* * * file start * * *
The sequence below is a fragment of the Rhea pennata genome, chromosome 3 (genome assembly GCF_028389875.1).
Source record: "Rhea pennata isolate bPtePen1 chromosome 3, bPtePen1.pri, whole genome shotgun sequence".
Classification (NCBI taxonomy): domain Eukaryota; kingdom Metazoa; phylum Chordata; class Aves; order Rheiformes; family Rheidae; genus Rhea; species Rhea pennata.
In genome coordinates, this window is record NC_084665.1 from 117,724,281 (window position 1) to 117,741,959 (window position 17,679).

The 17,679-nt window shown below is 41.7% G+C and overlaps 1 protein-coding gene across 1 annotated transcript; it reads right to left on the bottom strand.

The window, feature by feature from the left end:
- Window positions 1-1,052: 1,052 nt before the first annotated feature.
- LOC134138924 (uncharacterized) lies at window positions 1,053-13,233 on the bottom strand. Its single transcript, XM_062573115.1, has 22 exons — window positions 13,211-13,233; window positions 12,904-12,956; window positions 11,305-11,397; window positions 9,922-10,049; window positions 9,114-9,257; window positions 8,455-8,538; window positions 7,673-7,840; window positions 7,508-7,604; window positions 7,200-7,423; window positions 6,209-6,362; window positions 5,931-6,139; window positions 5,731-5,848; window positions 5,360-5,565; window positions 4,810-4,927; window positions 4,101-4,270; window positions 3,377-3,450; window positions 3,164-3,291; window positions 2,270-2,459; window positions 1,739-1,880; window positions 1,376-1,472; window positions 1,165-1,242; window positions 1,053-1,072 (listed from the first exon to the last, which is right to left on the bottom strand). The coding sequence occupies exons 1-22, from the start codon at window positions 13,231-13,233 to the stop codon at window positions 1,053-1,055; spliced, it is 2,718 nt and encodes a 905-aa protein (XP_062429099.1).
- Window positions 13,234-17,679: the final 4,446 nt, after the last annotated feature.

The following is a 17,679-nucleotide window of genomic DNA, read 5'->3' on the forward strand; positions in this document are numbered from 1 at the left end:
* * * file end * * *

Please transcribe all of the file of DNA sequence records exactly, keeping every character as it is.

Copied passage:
The sequence below is a fragment of the Rhea pennata genome, chromosome 3 (genome assembly GCF_028389875.1).
Source record: "Rhea pennata isolate bPtePen1 chromosome 3, bPtePen1.pri, whole genome shotgun sequence".
Classification (NCBI taxonomy): domain Eukaryota; kingdom Metazoa; phylum Chordata; class Aves; order Rheiformes; family Rheidae; genus Rhea; species Rhea pennata.
In genome coordinates, this window is record NC_084665.1 from 117,724,281 (window position 1) to 117,741,959 (window position 17,679).

The 17,679-nt window shown below is 41.7% G+C and overlaps 1 protein-coding gene across 1 annotated transcript; it reads right to left on the bottom strand.

The window, feature by feature from the left end:
- Window positions 1-1,052: 1,052 nt before the first annotated feature.
- LOC134138924 (uncharacterized) lies at window positions 1,053-13,233 on the bottom strand. Its single transcript, XM_062573115.1, has 22 exons — window positions 13,211-13,233; window positions 12,904-12,956; window positions 11,305-11,397; window positions 9,922-10,049; window positions 9,114-9,257; window positions 8,455-8,538; window positions 7,673-7,840; window positions 7,508-7,604; window positions 7,200-7,423; window positions 6,209-6,362; window positions 5,931-6,139; window positions 5,731-5,848; window positions 5,360-5,565; window positions 4,810-4,927; window positions 4,101-4,270; window positions 3,377-3,450; window positions 3,164-3,291; window positions 2,270-2,459; window positions 1,739-1,880; window positions 1,376-1,472; window positions 1,165-1,242; window positions 1,053-1,072 (listed from the first exon to the last, which is right to left on the bottom strand). The coding sequence occupies exons 1-22, from the start codon at window positions 13,231-13,233 to the stop codon at window positions 1,053-1,055; spliced, it is 2,718 nt and encodes a 905-aa protein (XP_062429099.1).
- Window positions 13,234-17,679: the final 4,446 nt, after the last annotated feature.

The following is a 17,679-nucleotide window of genomic DNA, read 5'->3' on the forward strand; positions in this document are numbered from 1 at the left end: